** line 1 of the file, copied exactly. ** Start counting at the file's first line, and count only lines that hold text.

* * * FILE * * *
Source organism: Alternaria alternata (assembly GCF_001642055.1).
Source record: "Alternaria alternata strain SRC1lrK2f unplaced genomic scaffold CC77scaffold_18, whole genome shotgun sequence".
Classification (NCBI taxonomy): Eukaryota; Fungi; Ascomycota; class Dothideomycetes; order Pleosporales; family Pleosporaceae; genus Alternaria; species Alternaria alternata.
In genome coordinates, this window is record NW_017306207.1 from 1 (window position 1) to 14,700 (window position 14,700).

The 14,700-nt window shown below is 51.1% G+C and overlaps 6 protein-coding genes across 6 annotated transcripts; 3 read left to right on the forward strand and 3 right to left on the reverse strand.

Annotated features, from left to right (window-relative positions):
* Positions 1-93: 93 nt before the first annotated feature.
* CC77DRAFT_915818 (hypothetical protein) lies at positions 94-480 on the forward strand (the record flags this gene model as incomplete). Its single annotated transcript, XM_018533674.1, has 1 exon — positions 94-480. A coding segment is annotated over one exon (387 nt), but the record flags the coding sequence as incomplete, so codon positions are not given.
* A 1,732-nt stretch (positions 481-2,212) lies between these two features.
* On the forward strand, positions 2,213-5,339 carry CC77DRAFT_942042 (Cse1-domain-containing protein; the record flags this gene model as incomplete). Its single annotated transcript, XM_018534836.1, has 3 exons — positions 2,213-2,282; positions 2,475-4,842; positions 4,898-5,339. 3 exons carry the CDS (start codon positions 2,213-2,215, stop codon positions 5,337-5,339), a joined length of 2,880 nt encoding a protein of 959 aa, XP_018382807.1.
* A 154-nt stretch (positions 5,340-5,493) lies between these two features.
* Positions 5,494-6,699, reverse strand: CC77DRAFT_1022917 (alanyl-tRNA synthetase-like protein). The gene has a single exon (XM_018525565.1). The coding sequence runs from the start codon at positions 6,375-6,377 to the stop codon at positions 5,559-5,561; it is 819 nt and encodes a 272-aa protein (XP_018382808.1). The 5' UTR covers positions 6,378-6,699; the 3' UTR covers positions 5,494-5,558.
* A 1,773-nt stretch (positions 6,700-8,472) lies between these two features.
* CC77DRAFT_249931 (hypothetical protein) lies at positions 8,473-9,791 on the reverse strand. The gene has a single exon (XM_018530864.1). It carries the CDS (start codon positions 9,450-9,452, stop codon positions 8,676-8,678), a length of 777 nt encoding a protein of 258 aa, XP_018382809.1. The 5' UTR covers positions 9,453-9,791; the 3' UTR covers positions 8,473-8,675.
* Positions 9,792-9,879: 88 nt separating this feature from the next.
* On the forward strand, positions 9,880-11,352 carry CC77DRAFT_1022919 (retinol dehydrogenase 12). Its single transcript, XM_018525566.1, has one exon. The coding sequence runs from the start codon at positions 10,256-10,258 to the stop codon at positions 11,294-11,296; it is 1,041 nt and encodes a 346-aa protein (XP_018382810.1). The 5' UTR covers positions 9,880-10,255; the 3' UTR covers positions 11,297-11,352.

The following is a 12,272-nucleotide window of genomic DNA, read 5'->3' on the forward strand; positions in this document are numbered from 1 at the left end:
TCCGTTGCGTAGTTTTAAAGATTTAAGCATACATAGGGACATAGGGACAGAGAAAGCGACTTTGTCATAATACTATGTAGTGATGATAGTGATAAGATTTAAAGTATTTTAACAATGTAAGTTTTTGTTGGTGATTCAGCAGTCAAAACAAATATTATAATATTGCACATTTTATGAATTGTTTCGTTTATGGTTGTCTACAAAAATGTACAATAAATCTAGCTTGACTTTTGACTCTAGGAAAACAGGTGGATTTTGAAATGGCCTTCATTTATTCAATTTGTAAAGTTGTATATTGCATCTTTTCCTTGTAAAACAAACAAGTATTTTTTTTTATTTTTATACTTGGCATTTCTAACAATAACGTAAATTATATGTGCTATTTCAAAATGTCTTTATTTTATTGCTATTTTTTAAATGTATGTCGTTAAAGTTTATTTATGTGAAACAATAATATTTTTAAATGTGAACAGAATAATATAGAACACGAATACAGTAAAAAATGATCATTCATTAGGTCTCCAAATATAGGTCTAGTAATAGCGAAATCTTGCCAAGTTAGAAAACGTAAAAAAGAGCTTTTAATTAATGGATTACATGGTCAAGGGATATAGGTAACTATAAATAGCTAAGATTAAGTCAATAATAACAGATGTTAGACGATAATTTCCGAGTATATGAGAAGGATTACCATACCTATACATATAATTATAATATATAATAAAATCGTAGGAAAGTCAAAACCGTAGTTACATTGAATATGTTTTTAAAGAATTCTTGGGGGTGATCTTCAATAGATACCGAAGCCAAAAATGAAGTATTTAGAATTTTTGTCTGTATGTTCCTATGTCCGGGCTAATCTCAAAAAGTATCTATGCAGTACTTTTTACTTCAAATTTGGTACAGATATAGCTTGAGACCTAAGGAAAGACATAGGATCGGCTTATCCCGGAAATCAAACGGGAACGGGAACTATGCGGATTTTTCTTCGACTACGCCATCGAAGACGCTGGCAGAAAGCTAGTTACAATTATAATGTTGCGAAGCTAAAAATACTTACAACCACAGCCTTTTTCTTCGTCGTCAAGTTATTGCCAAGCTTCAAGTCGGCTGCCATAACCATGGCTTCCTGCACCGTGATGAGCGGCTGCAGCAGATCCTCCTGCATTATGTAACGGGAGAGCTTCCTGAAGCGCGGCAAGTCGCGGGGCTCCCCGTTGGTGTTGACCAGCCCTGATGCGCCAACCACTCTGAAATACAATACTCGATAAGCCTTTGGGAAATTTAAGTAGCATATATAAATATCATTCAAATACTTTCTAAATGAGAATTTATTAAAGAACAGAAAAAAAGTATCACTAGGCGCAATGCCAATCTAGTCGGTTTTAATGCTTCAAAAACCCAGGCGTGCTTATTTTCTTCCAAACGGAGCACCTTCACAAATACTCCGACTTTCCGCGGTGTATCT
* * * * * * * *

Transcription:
Source organism: Alternaria alternata (assembly GCF_001642055.1).